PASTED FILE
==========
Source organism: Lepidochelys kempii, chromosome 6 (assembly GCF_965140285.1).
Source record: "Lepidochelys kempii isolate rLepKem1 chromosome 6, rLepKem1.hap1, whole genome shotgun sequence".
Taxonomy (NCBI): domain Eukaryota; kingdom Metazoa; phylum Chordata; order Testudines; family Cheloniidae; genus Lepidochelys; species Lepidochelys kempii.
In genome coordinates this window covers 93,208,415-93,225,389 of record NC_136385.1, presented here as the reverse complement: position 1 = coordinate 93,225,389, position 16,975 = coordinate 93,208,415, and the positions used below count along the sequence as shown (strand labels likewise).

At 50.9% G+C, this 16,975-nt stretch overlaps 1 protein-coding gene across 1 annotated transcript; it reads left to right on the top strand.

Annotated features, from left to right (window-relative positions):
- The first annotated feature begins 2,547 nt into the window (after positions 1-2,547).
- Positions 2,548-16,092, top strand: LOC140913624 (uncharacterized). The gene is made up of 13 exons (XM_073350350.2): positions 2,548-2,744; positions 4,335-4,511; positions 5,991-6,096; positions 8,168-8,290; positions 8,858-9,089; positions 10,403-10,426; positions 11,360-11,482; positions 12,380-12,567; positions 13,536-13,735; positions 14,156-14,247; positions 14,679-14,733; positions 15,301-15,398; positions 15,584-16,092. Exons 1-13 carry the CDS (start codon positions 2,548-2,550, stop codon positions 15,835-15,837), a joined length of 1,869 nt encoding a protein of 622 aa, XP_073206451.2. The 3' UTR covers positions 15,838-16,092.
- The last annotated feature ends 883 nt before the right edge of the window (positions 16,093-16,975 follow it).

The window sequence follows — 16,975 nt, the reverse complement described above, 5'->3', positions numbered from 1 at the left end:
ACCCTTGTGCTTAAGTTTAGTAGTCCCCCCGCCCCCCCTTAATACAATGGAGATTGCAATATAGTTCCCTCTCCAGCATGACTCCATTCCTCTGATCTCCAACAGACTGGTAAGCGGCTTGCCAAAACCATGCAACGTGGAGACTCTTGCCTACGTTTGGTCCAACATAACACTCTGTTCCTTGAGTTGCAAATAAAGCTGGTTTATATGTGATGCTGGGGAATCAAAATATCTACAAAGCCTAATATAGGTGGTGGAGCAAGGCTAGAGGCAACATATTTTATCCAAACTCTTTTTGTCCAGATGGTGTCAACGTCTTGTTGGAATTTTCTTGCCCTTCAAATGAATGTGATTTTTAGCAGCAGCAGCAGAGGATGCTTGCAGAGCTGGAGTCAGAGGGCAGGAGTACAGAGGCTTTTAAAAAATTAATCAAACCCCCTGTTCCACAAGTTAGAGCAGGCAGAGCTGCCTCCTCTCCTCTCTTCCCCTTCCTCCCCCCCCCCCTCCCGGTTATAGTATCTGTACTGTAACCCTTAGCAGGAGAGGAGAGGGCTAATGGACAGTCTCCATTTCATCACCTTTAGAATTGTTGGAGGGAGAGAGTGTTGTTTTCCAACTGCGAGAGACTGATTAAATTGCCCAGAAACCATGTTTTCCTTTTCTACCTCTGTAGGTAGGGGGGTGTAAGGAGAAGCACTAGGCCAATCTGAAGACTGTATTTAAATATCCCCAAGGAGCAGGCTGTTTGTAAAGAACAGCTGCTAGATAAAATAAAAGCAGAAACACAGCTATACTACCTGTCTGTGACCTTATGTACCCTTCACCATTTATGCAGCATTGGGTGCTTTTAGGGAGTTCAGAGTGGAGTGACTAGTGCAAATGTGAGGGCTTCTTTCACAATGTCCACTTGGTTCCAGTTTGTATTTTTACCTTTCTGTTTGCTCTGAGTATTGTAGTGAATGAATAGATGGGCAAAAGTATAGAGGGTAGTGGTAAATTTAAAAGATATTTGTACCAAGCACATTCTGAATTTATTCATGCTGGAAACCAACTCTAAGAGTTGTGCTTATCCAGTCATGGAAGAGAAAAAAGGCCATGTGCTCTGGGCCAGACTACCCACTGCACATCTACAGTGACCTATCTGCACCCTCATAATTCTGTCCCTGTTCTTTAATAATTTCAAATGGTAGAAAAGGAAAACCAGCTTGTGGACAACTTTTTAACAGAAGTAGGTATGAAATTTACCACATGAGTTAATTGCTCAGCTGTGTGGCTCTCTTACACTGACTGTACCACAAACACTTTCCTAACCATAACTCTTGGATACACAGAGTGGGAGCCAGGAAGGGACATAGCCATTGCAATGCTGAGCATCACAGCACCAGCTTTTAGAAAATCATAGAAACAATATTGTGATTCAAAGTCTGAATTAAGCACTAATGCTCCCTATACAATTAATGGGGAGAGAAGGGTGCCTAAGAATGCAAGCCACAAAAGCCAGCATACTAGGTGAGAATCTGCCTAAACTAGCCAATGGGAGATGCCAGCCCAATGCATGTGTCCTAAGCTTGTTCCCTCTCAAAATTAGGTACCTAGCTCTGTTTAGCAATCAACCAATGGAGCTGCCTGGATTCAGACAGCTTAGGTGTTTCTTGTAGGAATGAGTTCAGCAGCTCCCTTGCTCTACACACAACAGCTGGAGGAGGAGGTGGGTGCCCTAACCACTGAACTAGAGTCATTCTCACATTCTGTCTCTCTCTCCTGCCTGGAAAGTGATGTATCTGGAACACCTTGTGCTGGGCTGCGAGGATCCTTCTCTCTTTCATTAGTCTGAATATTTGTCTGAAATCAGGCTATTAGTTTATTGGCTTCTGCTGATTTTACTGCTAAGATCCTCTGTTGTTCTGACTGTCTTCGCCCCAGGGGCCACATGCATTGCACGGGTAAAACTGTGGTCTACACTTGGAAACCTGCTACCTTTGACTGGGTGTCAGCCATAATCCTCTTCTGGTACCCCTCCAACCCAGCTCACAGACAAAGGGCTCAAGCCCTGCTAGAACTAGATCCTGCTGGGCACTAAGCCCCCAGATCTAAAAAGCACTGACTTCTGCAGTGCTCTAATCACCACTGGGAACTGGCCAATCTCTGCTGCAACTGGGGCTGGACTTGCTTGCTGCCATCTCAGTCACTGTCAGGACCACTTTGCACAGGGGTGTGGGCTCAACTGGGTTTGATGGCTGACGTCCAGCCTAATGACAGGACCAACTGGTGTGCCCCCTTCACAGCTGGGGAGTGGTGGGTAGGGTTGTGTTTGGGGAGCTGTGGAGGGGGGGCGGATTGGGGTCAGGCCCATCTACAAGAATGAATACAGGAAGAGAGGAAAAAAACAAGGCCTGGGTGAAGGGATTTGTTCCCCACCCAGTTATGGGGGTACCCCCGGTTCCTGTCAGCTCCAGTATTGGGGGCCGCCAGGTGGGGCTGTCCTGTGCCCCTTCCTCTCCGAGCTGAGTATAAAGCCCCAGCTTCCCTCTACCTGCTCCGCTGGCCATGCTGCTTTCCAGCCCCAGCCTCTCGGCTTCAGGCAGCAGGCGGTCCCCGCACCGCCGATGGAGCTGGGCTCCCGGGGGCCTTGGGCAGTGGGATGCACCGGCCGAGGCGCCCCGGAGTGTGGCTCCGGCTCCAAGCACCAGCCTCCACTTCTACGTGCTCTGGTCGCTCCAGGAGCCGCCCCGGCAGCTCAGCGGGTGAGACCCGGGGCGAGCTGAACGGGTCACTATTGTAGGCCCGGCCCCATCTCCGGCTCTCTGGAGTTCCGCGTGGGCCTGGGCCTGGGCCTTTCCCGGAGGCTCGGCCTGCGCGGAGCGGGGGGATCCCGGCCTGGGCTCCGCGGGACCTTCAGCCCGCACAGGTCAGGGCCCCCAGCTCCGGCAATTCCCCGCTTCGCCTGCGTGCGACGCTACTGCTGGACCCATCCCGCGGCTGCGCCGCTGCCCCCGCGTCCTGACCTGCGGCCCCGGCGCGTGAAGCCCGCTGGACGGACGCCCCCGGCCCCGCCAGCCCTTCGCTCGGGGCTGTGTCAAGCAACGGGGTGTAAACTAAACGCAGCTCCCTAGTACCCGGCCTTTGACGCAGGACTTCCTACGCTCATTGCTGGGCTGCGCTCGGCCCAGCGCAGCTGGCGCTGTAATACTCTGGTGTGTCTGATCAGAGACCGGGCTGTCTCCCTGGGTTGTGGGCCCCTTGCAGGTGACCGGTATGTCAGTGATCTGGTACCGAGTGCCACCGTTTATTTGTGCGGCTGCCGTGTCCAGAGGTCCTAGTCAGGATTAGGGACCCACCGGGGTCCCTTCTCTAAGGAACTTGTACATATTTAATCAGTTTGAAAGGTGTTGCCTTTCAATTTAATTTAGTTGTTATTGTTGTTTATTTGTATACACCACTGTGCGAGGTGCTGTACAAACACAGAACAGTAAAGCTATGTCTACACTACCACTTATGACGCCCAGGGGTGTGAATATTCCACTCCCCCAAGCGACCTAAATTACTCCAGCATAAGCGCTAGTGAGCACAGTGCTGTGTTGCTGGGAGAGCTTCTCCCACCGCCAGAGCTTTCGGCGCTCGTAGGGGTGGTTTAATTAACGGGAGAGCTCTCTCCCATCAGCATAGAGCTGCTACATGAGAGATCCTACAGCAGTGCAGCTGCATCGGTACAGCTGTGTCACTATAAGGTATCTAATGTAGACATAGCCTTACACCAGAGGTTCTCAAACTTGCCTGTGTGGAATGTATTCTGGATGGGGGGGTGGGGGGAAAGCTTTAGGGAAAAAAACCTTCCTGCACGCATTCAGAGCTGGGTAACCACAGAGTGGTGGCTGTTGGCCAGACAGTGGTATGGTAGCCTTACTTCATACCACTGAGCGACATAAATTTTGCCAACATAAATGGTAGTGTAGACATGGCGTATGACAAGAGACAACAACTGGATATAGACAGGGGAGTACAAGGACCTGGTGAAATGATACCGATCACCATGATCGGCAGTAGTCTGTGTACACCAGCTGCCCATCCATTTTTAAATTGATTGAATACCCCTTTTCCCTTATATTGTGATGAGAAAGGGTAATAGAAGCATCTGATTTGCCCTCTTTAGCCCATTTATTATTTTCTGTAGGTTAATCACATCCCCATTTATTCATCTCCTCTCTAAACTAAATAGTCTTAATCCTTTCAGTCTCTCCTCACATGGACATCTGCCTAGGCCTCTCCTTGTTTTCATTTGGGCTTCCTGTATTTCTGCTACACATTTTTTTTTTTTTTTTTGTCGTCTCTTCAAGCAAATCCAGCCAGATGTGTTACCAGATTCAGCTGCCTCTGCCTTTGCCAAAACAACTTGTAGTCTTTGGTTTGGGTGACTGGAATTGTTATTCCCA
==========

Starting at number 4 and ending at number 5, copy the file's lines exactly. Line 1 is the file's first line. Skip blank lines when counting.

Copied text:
In genome coordinates this window covers 93,208,415-93,225,389 of record NC_136385.1, presented here as the reverse complement: position 1 = coordinate 93,225,389, position 16,975 = coordinate 93,208,415, and the positions used below count along the sequence as shown (strand labels likewise).

At 50.9% G+C, this 16,975-nt stretch overlaps 1 protein-coding gene across 1 annotated transcript; it reads left to right on the top strand.